FITZGIBBON: Yeah, you know the operative word or the important words that Barnaby Joyce uttered this morning were these – if you can prove you are eligible. Now these concessional loans have been a failure in the past. We had the Australian National Audit Office report only a fortnight ago saying that they had been badly designed and administered by the Government. But look I welcome the concessional loans as part of a package, but on their own they are not enough. We have to focus on cash flow. Farmers need cash in their pockets so they can pay the bills and keep the banks from the front gate – that’s what they need.

JENNETT: What does that entail, a grant of some sort?

FITZGIBBON: Well I think concessional loans can be part of the mix but I did a rough back of an envelope calculation on what the concessional loan might be worth in cash flow terms to a farmer, and Barnaby Joyce says they’re interest only; well of course the bank loans are interest only too, because these are tax deductible loans. Now a smart farmer doesn’t pay down the capital on a loan which is tax deductible, so of course they are going to be interest only but the thing is –

JENNETT: So you’ve crunched some numbers on cash flow. What do you see?

FITZGIBBON: Being generous, taking averages and what the bank rate might be that farmers already have, a farmer might save between $100 and $150 a week if they were able to access these loans. Access is a big question because Barnaby Joyce opened drought loans in Victoria belatedly in about October 2015 and guess how many now have them – 13!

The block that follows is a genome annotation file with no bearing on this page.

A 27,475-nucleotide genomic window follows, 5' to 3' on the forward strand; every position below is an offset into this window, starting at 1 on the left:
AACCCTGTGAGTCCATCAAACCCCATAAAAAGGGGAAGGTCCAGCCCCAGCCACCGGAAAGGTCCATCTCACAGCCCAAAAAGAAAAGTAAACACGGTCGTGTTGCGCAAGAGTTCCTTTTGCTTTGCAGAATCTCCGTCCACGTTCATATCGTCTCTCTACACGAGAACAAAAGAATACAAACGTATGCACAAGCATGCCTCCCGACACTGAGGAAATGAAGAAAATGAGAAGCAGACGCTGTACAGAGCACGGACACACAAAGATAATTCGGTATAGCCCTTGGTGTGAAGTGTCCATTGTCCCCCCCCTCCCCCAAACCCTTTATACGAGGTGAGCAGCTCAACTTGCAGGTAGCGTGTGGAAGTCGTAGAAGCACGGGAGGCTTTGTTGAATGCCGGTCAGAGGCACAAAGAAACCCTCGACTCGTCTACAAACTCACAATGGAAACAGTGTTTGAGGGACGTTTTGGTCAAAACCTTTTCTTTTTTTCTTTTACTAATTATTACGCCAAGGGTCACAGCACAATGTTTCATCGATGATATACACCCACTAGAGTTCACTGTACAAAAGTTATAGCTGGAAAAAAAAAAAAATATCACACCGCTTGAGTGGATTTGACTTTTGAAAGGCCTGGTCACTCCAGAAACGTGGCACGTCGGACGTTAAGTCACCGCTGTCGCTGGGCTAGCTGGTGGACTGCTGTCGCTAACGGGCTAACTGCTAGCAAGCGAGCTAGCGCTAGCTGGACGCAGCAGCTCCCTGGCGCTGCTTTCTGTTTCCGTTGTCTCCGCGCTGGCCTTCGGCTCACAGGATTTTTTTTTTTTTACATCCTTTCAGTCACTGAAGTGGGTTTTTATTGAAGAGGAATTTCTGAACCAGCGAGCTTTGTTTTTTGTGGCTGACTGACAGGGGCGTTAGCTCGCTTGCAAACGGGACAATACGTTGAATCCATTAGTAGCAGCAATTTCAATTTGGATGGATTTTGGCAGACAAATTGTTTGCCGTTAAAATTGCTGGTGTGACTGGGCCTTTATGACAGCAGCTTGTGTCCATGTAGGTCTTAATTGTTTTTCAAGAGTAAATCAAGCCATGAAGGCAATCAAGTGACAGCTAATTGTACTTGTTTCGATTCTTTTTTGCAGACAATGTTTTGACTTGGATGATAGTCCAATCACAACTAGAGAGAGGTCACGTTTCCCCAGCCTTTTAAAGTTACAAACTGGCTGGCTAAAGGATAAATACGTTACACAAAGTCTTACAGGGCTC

JENNETT: This has been the subject of audit office reports –

FITZGIBBON: Absolutely so he hasn’t outlined the criteria other than to say  - well if you can prove that you are eligible. Now, I don’t know what the eligibility criteria is but those words have alarm bells ringing in my ears because I suspect that nothing has changed and people aren’t going to get access to these loans and in the past the processes have been very slow. These people need help, how long is this going to take?

JENNETT: So if you were able to shape those eligibility criteria and you may in 6 weeks from now what would you do? Set the bar very low would you?

FITZGIBBON:  Well I’m not announcing policy because I need a briefing from the Department. We don’t have the resources to assess what sort of demand - how many farmers would take up the offer etc. But on eligibility, I would have thought it would have been reasonable to suggest, that anyone who’s had a contract with Murray Goulburn-Fonterra and therefore has been affected retrospectively, and now has a huge debt to those companies would be eligible for the loan.

JENNETT: Automatically?

FITZGIBBON: Automatically - if you’ve been affected retrospectively you’re eligible for the loan. But you need suite of packages Greg, and now look Barnaby Joyce has taken credit for tidying up Farm Household Allowance. Now Farm Household Allowance is unemployment benefit for farmers, and that’s a good thing and that’s always been around and has a more generous income and assets test so people don’t have to worry about a big farm assets denying them. We’ve been telling Barnaby Joyce for months now that people who are eligible just can’ t secure these allowances, now he’s taking credit today for saying that he’s going to fix that. Well Greg, we don’t give him an award or prizes for fixing something he should have fixed 6 months ago.